Writing the Mother in Indian Women’s Fiction
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This book constitutes a feminist literary analysis of motherhood as presented in selected Indian women’s fictions across a diverse range of geographical, linguistic, class and caste contexts.
Situated at the crossroads of motherhood studies and literary studies, this book offers a rigorous examination of the prosody and politics of motherhood in this corpus. In its five thematically focused chapters, the book scrutinises in depth such key concerns as maternal ambivalence; maternal agency and caste; mother-daughter relationships; motherhood and diaspora; and non-biological motherhood. It attempts to understand the literary ramifications of these issues in order to identify the ways in which fiction writers reconceive of the notion of motherhood and maternal identities from and against multiple perspectives. Another pressing concern is whether these Indian women writers’ visions furnish readers with any different understandings of motherhood as compared to dominant Western feminist discourses.
This book advances feminist literary criticism in the specific area of Indian women’s writing and the overarching areas of motherhood and literature by acting as a launchpad into a complex constellation of ideas concerning motherhood. The fictional universe is at once ambivalent, diverse, contingent, grounded in a specific location, and yet well placed to converse with discourses emanating from other times and places.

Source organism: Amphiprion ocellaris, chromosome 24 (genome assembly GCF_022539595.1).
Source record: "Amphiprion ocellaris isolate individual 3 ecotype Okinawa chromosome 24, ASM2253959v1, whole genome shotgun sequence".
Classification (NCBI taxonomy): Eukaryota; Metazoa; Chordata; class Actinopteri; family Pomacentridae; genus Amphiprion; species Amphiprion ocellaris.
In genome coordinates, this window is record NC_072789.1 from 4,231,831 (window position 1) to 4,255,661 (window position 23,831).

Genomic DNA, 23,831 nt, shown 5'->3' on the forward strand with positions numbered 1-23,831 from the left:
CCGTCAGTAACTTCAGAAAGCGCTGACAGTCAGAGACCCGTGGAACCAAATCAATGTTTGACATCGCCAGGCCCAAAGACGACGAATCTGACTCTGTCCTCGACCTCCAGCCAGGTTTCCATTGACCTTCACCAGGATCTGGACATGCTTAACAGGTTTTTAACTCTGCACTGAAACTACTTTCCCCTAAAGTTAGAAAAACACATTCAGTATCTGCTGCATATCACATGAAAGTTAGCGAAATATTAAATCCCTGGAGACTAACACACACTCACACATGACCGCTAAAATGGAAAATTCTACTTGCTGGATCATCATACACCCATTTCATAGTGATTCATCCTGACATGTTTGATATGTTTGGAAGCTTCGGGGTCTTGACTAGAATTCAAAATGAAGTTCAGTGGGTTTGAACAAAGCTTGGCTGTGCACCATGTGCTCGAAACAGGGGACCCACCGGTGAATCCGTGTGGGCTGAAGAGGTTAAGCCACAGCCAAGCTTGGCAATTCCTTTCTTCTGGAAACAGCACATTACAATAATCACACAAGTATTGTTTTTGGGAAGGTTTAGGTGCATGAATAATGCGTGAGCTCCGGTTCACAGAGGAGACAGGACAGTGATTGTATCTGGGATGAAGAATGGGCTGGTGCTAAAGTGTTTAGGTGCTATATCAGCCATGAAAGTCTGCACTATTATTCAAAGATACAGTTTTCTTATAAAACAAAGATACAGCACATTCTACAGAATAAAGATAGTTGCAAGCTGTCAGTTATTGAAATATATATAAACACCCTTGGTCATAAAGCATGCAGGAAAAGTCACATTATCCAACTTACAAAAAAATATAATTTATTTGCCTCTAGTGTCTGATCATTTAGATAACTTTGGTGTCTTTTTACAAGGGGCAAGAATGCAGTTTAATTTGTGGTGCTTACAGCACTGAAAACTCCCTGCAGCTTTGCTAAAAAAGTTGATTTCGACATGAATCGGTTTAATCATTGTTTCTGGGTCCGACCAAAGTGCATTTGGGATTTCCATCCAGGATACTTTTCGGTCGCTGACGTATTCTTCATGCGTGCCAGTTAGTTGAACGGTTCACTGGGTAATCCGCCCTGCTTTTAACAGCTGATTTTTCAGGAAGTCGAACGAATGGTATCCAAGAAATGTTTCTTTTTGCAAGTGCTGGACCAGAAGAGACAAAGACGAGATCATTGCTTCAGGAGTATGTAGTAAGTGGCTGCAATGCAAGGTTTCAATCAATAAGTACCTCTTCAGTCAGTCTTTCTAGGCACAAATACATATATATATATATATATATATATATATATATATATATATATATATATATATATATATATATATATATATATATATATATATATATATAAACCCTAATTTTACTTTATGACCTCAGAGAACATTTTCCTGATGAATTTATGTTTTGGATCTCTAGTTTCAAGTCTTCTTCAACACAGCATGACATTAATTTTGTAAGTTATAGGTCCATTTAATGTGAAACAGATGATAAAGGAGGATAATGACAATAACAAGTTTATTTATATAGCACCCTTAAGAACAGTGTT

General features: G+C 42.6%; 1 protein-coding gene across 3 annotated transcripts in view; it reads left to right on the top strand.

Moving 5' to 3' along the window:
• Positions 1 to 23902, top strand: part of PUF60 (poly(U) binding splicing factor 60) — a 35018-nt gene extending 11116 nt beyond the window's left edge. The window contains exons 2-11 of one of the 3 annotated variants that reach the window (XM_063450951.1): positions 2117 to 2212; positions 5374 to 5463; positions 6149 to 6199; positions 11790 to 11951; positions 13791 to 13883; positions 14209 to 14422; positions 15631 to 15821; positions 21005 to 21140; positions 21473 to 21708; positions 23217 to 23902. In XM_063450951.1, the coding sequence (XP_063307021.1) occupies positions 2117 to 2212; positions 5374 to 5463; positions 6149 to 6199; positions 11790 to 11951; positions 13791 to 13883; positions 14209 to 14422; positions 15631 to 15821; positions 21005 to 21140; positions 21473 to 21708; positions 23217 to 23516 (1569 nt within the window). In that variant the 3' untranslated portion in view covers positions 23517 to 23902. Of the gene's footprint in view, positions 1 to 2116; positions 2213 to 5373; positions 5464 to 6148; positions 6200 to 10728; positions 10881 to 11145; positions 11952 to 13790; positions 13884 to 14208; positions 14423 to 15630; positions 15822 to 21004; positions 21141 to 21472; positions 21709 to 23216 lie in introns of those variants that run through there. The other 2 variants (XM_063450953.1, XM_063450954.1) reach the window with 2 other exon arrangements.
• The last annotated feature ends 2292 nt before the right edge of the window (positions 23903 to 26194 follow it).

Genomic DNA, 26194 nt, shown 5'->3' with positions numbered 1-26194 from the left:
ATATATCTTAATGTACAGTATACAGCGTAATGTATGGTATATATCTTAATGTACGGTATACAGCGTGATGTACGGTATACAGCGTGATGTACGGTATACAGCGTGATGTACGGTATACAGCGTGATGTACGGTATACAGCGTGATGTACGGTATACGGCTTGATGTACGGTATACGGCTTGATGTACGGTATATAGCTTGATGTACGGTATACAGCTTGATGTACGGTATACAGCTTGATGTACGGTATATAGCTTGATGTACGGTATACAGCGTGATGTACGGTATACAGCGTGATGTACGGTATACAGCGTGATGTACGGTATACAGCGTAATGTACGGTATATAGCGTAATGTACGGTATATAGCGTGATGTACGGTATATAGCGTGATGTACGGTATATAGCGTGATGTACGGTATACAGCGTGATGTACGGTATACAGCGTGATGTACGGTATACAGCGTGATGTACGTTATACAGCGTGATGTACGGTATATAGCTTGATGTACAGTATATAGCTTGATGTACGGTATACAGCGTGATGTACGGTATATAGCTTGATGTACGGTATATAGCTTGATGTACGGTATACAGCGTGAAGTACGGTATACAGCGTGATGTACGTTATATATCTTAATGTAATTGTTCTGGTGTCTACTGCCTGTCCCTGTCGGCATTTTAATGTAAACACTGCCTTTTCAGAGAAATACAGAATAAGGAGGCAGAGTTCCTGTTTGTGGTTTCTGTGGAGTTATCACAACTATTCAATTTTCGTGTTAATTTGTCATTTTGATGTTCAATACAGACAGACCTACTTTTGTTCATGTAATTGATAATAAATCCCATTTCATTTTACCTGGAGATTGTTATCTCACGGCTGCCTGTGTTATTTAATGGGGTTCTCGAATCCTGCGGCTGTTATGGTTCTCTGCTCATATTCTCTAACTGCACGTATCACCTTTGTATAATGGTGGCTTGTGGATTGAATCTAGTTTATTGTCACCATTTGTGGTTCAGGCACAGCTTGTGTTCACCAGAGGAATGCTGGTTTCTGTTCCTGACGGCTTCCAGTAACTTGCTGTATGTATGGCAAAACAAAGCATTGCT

Table of Contents
Of Motherhood, Metaphor, and Materiality
Reluctant Mothers? : Maternal Subjectivity and Ambivalence
Cast(e)ing Motherhood: Caste, Marginality, and Maternal Agency
Mothering Daughters: Vicissitudes of Mother-Daughter Relationships
Motherhood and Diaspora: Remembering and Remaking Home
Maternal Non-mothers: Motherhood Beyond Biology
Moving the Maternal: Towards Solidarity
Indrani Karmakar is an Alexander von Humboldt Postdoctoral Fellow based at the Chemnitz University of Technology. Her works have previously appeared in the Journal of Commonwealth Literature and Wasafiri, and she is the co-author of Storying Relationships: Young British Muslims Speak and Write about Sex and Love (2021).